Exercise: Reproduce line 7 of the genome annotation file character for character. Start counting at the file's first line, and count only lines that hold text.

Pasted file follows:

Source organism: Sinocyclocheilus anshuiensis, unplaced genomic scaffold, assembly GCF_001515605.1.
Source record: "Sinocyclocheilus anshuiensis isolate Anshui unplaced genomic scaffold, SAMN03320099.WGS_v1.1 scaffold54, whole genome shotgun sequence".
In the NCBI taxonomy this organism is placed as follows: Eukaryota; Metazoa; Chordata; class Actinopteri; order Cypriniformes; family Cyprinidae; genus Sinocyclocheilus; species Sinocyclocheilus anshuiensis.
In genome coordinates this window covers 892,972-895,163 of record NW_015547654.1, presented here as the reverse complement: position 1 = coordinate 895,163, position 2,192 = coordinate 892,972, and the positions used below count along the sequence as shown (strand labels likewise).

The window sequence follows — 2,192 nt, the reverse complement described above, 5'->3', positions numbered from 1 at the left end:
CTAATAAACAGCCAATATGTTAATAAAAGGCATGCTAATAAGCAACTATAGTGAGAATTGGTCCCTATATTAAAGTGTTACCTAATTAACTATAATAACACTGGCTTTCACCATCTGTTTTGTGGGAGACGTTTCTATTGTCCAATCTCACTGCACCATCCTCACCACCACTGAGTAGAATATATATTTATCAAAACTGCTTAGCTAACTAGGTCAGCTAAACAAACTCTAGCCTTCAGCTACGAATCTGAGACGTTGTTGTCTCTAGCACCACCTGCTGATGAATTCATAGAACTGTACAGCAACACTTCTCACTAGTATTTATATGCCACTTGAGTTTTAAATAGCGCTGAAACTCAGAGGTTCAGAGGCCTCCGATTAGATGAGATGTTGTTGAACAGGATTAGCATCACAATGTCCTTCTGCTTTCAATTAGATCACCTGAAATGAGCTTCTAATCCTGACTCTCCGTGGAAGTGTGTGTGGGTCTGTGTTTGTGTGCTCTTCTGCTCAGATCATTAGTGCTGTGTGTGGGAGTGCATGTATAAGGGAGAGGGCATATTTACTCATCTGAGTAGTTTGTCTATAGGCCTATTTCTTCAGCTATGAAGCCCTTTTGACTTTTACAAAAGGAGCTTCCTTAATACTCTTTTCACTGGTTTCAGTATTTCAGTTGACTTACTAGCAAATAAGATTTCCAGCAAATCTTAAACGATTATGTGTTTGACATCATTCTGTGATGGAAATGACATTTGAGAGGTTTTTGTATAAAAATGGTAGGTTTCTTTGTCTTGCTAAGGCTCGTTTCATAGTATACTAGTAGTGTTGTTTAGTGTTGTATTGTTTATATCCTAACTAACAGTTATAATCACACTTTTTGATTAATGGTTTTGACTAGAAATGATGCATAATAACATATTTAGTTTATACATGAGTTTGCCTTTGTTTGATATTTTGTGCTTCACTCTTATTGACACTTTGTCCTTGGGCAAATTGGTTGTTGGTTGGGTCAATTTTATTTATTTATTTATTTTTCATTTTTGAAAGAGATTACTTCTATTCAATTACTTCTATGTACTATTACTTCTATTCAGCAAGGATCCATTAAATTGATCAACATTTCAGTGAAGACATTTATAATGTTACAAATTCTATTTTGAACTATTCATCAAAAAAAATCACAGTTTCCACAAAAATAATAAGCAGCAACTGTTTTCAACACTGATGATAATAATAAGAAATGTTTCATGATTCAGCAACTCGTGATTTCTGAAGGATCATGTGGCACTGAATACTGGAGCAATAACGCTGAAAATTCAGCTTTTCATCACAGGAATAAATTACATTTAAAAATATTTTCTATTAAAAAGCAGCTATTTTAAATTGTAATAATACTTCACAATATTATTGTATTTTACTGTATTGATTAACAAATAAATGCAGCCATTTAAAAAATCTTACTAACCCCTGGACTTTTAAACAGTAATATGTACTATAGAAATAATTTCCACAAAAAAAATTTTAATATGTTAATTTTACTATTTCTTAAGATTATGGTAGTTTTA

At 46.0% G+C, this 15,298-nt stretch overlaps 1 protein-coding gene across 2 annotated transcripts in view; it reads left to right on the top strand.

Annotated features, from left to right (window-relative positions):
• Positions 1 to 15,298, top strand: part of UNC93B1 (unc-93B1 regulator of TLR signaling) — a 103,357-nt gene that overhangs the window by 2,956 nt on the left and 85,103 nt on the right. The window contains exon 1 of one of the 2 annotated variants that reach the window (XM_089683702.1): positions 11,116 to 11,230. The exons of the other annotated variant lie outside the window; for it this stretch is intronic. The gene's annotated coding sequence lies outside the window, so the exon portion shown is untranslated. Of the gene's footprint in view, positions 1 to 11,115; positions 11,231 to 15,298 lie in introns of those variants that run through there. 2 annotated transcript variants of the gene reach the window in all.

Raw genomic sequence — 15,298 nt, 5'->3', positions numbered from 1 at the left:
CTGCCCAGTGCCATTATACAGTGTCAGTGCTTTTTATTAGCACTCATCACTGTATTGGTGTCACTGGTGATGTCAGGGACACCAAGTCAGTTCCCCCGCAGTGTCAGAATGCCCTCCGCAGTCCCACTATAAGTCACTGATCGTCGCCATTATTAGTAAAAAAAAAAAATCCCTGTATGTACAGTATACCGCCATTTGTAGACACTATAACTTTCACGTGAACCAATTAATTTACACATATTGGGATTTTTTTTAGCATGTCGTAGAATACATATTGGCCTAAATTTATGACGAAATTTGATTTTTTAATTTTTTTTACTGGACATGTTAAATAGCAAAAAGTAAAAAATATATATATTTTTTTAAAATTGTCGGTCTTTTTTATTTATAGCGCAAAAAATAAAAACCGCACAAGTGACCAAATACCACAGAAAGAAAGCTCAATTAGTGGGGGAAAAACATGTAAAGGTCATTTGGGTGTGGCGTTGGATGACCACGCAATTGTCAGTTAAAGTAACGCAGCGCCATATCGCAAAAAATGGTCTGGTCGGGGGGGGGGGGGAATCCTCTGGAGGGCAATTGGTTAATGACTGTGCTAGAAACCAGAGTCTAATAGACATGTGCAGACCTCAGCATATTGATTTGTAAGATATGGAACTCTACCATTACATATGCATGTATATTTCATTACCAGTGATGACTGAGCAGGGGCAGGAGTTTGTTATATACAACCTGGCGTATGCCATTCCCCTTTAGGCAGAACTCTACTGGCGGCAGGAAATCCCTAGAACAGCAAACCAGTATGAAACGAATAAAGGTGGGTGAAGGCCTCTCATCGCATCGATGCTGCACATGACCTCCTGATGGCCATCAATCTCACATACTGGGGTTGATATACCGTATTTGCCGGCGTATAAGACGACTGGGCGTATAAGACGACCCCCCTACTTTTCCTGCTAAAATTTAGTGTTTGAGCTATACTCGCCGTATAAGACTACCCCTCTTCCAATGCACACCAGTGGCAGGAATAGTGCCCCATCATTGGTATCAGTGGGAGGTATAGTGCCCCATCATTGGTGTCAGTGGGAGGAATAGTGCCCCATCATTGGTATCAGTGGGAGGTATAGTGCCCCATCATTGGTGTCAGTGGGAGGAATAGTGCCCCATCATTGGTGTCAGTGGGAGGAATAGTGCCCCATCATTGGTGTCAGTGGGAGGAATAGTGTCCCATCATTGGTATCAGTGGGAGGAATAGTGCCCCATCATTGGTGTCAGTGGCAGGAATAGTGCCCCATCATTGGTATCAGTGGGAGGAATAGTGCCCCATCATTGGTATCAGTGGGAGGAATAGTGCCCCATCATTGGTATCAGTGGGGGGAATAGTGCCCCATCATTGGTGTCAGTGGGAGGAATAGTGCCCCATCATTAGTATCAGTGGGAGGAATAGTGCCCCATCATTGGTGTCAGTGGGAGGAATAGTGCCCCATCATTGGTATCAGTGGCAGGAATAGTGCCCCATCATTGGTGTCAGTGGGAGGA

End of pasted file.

At 46.0% G+C, this 15,298-nt stretch overlaps 1 protein-coding gene across 2 annotated transcripts in view; it reads left to right on the top strand.